Battery materials maker Sila Nanotechnologies will open an anode material plant in Moses Lake, Washington. The company claims its anode material boosts the energy density of lithium-ion batteries by 20%.
The 600,000-square-foot hydro-powered facility will begin producing silicon-based anode material in the second half of 2024, and full production is scheduled for the first half of 2025. CEO Gene Berdichevsky told Bloomberg that buying and equipping the building for the first phase of production will cost over $100 million.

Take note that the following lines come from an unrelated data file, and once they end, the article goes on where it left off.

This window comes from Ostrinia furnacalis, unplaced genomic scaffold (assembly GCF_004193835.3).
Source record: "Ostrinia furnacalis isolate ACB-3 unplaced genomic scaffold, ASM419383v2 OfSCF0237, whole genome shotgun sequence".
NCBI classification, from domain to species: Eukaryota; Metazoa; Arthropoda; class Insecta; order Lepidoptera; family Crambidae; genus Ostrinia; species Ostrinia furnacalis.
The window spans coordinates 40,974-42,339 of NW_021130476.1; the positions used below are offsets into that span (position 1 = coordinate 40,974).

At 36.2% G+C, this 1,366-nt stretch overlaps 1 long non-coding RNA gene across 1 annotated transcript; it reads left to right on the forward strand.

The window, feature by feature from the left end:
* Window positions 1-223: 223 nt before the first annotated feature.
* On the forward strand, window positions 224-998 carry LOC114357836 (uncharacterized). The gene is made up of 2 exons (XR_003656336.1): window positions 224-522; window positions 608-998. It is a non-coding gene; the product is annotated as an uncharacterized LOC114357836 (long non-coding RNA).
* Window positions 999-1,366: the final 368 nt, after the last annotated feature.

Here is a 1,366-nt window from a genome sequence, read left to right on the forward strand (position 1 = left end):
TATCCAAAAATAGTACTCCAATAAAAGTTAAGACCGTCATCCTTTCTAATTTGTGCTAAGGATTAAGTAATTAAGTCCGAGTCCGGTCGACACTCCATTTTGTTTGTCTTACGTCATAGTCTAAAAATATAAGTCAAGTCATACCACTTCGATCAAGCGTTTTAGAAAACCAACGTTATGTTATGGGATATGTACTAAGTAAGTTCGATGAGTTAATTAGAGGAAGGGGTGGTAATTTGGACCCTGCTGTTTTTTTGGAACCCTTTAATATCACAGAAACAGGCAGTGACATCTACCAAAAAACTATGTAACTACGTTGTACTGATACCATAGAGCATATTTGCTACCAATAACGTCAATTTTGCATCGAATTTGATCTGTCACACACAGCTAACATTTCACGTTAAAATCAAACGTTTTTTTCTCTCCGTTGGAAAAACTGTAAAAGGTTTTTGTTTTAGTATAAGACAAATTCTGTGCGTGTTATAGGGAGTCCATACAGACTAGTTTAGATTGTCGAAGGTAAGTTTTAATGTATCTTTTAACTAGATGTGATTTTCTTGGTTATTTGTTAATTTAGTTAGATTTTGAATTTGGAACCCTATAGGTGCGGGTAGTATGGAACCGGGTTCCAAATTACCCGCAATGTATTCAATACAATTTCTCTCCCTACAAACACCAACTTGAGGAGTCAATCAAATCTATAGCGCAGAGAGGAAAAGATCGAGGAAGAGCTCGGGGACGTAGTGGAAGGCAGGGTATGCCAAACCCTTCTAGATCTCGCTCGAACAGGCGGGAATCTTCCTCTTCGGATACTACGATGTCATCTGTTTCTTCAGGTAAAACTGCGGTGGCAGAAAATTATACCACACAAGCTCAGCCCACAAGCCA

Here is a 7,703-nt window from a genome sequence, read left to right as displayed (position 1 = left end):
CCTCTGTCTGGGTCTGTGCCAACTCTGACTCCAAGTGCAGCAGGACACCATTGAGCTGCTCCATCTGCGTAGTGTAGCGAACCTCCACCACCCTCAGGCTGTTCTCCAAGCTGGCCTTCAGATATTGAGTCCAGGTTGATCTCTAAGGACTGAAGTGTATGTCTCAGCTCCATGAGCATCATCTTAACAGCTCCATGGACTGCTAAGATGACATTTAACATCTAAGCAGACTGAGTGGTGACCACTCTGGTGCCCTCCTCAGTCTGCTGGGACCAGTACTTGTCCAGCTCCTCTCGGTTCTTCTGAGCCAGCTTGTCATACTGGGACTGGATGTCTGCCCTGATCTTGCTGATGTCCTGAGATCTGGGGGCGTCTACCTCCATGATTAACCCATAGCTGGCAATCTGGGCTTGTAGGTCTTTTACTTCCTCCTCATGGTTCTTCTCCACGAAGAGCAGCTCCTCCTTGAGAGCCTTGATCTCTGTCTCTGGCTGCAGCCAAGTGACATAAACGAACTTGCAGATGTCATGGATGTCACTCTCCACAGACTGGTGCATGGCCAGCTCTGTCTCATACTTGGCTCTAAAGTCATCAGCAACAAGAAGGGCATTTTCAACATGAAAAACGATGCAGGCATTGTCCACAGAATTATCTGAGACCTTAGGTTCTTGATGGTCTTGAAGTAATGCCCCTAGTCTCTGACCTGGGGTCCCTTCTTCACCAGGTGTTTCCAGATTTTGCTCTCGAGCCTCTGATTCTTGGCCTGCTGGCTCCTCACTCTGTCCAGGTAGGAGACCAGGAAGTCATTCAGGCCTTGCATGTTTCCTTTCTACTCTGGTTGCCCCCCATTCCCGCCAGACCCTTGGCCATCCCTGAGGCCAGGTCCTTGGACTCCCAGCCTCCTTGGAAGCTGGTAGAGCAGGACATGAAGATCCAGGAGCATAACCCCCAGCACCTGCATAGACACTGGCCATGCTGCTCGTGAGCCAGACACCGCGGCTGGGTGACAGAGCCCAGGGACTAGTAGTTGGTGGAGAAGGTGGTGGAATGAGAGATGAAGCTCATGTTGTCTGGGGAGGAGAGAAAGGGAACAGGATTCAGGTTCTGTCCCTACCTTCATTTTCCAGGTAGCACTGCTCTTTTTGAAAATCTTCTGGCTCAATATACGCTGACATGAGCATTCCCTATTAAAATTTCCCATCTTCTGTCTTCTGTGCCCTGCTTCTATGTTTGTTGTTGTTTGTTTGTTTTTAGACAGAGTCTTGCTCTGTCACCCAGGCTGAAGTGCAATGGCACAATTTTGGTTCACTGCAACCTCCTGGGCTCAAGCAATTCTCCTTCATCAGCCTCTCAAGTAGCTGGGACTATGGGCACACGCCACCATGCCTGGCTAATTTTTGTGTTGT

The company says the plant will produce enough anode material for 10 GWh of cells when used as a full graphite replacement, or up to 50 GWh in a partial replacement. Sila also says “the Moses Lake site has the potential for further expansion and investment by 15X to reach production volumes to power 150 GWh of cells when used as a full graphite replacement or 750 GWh as a partial replacement—enough to power 2 to 10 million electric vehicles per year.”